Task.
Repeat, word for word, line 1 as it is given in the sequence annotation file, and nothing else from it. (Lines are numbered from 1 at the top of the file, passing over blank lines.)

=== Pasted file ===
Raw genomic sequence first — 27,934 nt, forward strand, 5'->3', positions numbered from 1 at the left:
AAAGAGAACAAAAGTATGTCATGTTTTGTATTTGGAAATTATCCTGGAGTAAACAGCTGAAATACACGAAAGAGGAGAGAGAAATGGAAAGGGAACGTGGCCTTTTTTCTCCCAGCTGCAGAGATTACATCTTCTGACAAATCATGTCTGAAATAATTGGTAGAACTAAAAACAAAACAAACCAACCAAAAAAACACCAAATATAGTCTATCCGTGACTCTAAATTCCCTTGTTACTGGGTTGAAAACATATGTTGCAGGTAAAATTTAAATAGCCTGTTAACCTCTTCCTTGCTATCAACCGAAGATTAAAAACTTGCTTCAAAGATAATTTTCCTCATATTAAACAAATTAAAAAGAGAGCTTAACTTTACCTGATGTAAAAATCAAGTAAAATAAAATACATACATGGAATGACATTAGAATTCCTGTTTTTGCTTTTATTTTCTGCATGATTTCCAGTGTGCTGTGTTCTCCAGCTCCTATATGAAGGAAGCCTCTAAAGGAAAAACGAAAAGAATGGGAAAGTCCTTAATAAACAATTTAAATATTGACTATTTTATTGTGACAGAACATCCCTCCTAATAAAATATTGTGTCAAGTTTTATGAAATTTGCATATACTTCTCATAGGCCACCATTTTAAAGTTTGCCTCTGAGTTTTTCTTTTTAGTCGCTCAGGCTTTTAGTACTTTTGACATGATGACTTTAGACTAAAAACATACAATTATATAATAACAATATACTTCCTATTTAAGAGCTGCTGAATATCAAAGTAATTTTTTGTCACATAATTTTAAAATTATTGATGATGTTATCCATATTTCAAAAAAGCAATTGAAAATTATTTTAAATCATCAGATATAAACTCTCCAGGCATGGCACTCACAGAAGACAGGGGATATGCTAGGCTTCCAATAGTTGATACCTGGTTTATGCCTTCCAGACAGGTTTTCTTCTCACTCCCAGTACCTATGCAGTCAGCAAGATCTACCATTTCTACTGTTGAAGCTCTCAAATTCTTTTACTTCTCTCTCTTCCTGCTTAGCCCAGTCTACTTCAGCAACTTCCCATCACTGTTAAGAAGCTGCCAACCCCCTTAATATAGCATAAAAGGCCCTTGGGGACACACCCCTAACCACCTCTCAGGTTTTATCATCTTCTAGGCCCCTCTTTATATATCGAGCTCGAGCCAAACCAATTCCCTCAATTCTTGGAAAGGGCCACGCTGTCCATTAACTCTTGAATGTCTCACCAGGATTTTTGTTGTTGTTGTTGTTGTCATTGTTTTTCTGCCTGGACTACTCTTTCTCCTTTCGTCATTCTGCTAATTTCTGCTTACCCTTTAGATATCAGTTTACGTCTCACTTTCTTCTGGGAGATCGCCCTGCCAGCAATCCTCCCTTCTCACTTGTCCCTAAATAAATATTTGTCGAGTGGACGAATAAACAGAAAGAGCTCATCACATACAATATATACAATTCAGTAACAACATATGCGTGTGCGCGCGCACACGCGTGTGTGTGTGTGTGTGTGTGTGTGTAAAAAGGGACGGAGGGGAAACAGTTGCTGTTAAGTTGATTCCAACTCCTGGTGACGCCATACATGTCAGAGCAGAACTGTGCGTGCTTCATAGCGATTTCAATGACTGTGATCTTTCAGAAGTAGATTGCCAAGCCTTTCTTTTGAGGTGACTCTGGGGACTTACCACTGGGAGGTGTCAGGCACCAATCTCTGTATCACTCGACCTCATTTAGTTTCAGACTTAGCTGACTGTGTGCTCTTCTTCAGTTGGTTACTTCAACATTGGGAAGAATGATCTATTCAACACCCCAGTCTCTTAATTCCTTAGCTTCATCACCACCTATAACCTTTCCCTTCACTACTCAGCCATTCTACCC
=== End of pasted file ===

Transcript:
Raw genomic sequence first — 27,934 nt, forward strand, 5'->3', positions numbered from 1 at the left: